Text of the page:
2. The average vCPU cost/year is $738.22. However, you can get down to roughly 2/3 of that cost (~$450/vCPU/year) if you go with any of the compute optimized-instances. On the other hand, if you do not choose wisely and end up running CPU-heavy workloads on an extra-large Storage-Optimized instance, you will then end up paying between $1325 and $1840 per vCPU/year.
    3. Memory costs follow the same pattern. Memory-optimized instances are as low as $99.15/GiB/year which is half of the average of $193.02/GiB/year. Choose a compute-optimized, or even worse, a GPU-optimized instance, and you could end up paying between $240 and $375/GiB/year.
  3. Generation 3 of Compute-Optimized servers have SSDs, but Generation 4 only allows EBS connections. Seems like Amazon wants to encourage users of Compute-Optimized systems to move to EBS.
  4. vCPUs and ECUs roughly track each other by some coefficient. vCPUs vs ECUs and measurement of computing performance on any virtual machine when you are intentionally isolated from the underlying hardware is a whole other discussion — I won’t get into details here — but whoever is doing pricing and hardware allocation for Amazon is clearly trying to lay out some consistent price/performance relationship between the two.

Now, let’s look at the overall costs for EC2 instances broken down by purpose, tier size, generation, and instance type. If you are just trying to price out a few instances this is probably a more interesting chart for you.


I don’t think this chart has any huge surprises, although it is interesting to see how radically instance costs vary. Small and medium instances go between $112.32/year (t2.micro) to $578.88/year (m3.medium.) On the other hand, high-end systems like an m4.10xlarge can set you back $21,772.80/year, and the storage-optimized instances can be between $47,692 and $58,924.80/year!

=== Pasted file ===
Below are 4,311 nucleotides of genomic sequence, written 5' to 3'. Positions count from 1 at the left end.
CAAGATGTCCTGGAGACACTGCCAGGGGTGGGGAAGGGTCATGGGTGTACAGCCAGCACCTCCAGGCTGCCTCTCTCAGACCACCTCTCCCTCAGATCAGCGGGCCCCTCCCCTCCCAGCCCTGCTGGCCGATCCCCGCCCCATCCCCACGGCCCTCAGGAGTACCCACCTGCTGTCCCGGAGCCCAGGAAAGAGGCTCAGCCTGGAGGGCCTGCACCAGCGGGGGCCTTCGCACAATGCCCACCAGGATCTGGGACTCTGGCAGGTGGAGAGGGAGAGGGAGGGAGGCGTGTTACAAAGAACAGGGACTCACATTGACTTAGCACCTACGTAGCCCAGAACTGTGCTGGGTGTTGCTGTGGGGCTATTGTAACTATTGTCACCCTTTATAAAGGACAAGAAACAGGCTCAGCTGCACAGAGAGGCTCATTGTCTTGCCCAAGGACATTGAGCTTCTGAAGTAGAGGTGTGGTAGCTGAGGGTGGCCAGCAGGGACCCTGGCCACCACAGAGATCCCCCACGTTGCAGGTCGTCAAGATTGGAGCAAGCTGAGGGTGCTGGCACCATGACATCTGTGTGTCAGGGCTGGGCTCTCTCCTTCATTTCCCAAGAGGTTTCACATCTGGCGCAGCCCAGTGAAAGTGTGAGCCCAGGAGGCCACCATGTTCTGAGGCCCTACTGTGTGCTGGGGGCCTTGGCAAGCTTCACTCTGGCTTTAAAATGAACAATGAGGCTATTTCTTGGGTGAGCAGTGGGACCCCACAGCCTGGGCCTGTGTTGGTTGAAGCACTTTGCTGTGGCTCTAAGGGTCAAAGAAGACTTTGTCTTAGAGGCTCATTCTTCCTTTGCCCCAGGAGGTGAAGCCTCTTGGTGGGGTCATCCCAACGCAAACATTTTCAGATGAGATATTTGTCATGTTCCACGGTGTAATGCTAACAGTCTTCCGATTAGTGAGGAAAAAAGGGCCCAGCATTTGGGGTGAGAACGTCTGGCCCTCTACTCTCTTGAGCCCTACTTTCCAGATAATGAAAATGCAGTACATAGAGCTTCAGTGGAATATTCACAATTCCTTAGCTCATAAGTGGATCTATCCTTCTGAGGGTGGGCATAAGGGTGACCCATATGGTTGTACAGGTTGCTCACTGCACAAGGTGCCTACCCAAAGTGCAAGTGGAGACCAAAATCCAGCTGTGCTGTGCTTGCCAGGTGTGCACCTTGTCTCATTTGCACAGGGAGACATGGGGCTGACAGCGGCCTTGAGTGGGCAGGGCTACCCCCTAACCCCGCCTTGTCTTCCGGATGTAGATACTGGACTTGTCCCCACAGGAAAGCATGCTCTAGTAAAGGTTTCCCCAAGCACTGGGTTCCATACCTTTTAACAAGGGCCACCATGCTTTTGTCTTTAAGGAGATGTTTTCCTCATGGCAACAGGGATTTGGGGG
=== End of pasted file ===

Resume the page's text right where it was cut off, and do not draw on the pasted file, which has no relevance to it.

Final conclusions:

  1. An instance is not an instance is not an instance. In other words, there is a huge differential between the smallest and the largest instances in terms of horsepower (in many different metrics) and cost.
  2. If you were to sit down and price out what real hardware would cost, Amazon would not always be competitive, particularly if you know you are going to keep doing what you are doing for the long run. Amazon does not always have the cost edge. However — you’re not just paying for hardware here — you’re also paying for the labor of setting up and configuring everything at the hardware level — racks, a lot of (although not all) network installation and configuration, redundancy if you want it — and at a much more efficient cost than any but the largest enterprises could do it at. You’re also getting quicker deployment then you could ever do in-house, and the ability to change your mind in a week or a month and pay only for what you have used.
  3. It pays to be very aware of what real processing needs your application has – CPU, disk storage, and/or memory utilization and choose instances carefully. Amazon costs for a more expensive extra-large instance could easily exceed $100/day.

Thoughts for a future blog post:

  1. Relative network performance. I did not factor this into instance choice. Lower-end instances have less capable network interfaces.
  2. RDS vs. base EC2 costs. What is the premium that you are paying for using RDS to provision your databases for you versus doing the work and maintenance yourself? And what are you saving?
  3. Varying costs of different regions. Not all regions are priced the same. For example, a t2.micro in the Asia Pacific (Tokyo) region is .02 cents/hour, and an ix.8xlarge is $8.004/hour. Compare to U.S. West (Oregon) in which the t2.micro is $0.013/hour and the ix.8xlarge is $6.82/hour. Tokyo commands a ~50% premium for the t2.micro and a ~17% premium for the ix.8xlarge.
  4. Relative impact of OS licensing on EC2 prices. What premium is being paid to license Windows vs. RHEL vs. base Linux? I purposefully used Linux/Unix for this analysis as the licensing cost is presumably zero to Amazon to be able to isolate hardware costs for them.